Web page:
An Overview of the Node Package Manager

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Node Web Development

npm package format

An npm package is a directory structure with a package.json file describing the package. This is exactly what we just referred to as a Complex Module, except npm recognizes many more package.json tags than does Node. The starting point for npm’s package.json is the CommonJS Packages/1.0 specification. The documentation for npm’s package.json implementation is accessed with the following command:

$ npm help json


A basic package.json file is as follows:

{ name: “packageName”,
version: “1.0”,
main: “mainModuleName”,
modules: {
“mod1”: “lib/mod1”,
“mod2”: “lib/mod2”
}
}


The file is in JSON format which, as a JavaScript programmer, you should already have seen a few hundred times.

The most important tags are name and version. The name will appear in URLs and command names, so choose one that’s safe for both. If you desire to publish a package in the public npm repository it’s helpful to check and see if a particular name is already being used, at http://search.npmjs.org or with the following command:

$ npm search packageName


The main tag is treated the same as complex modules. It references the module that will be returned when invoking require(‘packageName’). Packages can contain many modules within themselves, and those can be listed in the modules list.

Packages can be bundled as tar-gzip tarballs, especially to send them over the Internet.

A package can declare dependencies on other packages. That way npm can automatically install other modules required by the module being installed. Dependencies are declared as follows:

“dependencies”:
{ “foo” : “1.0.0 – 2.9999.9999”
, “bar” : “>=1.0.2 <2.1.2”
}


The description and keywords fields help people to find the package when searching in an npm repository (http://search.npmjs.org). Ownership of a package can be documented in the homepage, author, or contributors fields:

“description”: “My wonderful packages walks dogs”,
“homepage”: “http://npm.dogs.org/dogwalker/”,
“author”: dogwhisperer@dogs.org

Some npm packages provide executable programs meant to be in the user’s PATH. These are declared using the bin tag. It’s a map of command names to the script which implements that command. The command scripts are installed into the directory containing the node executable using the name given.

bin: {
‘nodeload.js’: ‘./nodeload.js’,
‘nl.js’: ‘./nl.js’
},


The directories tag documents the package directory structure. The lib directory is automatically scanned for modules to load. There are other directory tags for binaries, manuals, and documentation.

directories: { lib: ‘./lib’, bin: ‘./bin’ },


The script tags are script commands run at various events in the lifecycle of the package. These events include install, activate, uninstall, update, and more. For more information about script commands, use the following command:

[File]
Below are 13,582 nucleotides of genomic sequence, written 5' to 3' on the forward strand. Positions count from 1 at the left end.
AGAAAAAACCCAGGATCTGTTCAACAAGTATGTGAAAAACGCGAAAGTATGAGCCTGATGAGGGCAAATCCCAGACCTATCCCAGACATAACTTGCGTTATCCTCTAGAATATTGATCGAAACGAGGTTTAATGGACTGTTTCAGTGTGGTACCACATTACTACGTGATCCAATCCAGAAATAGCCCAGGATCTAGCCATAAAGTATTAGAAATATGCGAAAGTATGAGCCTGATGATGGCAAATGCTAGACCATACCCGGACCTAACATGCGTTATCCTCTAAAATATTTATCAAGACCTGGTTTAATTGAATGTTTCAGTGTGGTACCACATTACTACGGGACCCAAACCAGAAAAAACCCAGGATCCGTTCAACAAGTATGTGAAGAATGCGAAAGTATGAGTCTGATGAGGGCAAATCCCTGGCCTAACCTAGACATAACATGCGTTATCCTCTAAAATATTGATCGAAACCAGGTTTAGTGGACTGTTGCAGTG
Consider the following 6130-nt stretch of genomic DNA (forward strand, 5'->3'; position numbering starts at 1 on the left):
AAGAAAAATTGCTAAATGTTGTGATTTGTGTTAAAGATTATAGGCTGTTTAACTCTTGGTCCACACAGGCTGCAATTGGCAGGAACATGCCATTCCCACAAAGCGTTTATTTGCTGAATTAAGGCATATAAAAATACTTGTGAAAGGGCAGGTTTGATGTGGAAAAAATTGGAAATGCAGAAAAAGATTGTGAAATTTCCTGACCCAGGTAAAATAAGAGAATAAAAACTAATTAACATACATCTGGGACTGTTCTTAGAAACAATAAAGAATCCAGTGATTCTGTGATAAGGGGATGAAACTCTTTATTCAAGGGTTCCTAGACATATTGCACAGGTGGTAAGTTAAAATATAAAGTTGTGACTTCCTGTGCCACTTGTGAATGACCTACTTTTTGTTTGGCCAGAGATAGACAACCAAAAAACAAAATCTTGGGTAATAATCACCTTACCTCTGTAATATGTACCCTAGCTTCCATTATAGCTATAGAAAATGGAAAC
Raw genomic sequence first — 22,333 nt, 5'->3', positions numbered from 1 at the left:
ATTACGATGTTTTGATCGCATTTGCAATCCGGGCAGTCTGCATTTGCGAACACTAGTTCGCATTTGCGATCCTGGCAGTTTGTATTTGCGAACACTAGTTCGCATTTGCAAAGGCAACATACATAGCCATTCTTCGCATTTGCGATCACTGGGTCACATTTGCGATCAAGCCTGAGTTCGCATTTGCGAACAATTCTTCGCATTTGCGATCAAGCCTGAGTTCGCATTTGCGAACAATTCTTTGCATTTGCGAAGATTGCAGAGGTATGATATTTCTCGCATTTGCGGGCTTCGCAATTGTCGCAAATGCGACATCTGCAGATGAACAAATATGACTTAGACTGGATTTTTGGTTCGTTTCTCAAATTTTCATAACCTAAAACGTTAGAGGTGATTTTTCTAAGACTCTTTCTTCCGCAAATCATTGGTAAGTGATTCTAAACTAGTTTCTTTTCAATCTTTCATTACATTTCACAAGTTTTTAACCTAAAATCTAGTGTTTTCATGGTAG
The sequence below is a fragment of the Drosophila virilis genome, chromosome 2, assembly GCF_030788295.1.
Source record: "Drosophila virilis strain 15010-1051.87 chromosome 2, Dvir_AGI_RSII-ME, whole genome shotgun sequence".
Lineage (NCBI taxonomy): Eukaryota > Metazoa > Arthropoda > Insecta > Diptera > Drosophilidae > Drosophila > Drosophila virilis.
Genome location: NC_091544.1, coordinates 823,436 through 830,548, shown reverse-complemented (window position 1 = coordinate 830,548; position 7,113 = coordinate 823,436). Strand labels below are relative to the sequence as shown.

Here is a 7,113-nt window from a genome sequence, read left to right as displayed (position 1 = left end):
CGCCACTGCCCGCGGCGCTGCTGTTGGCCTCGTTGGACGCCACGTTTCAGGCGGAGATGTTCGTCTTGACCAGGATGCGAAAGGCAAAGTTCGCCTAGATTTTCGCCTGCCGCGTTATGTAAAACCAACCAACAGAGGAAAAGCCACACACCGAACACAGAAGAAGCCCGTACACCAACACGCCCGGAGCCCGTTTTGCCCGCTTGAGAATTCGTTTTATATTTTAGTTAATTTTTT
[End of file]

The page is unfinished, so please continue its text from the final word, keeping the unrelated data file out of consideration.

$ npm help scripts


This was only a taste of the npm package format; see the documentation (npm help json) for more.

Finding npm packages

By default npm modules are retrieved over the Internet from the public package registry maintained on http://npmjs.org. If you know the module name it can be installed simply by typing the following:

$ npm install moduleName


But what if you don’t know the module name? How do you discover the interesting modules?

The website http://npmjs.org publishes an index of the modules in that registry, and the http://search.npmjs.org site lets you search that index.

npm also has a command-line search function to consult the same index:

$ npm search mp3
mediatags Tools extracting for media meta-data tags =coolaj86 util
m4a aac mp3 id3 jpeg exiv xmp
node3p An Amazon MP3 downloader for NodeJS. =ncb000gt


Of course upon finding a module it’s installed as follows:

$ npm install mediatags


After installing a module one may want to see the documentation, which would be on the module’s website. The homepage tag in the package.json lists that URL. The easiest way to look at the package.json file is with the npm view command, as follows:

$ npm view zombie

{ name: ‘zombie’,
description: ‘Insanely fast, full-stack, headless browser testing
using Node.js’,

version: ‘0.9.4’,
homepage: ‘http://zombie.labnotes.org/’,

npm ok


You can use npm view to extract any tag from package.json, like the following which lets you view just the homepage tag:

$ npm view zombie homepage
http://zombie.labnotes.org/

Using the npm commands

The main npm command has a long list of sub-commands for specific package management operations. These cover every aspect of the lifecycle of publishing packages (as a package author), and downloading, using, or removing packages (as an npm consumer).

Node Web Development

Getting help with npm

Perhaps the most important thing is to learn where to turn to get help. The main help is delivered along with the npm command accessed as follows:

Node Web Development

For most of the commands you can access the help text for that command by typing the following:

$ npm help <command>


The npm website (http://npmjs.org/) has a FAQ that is also delivered with the npm software. Perhaps the most important question (and answer) is: Why does npm hate me? npm is not capable of hatred. It loves everyone, even you.

 


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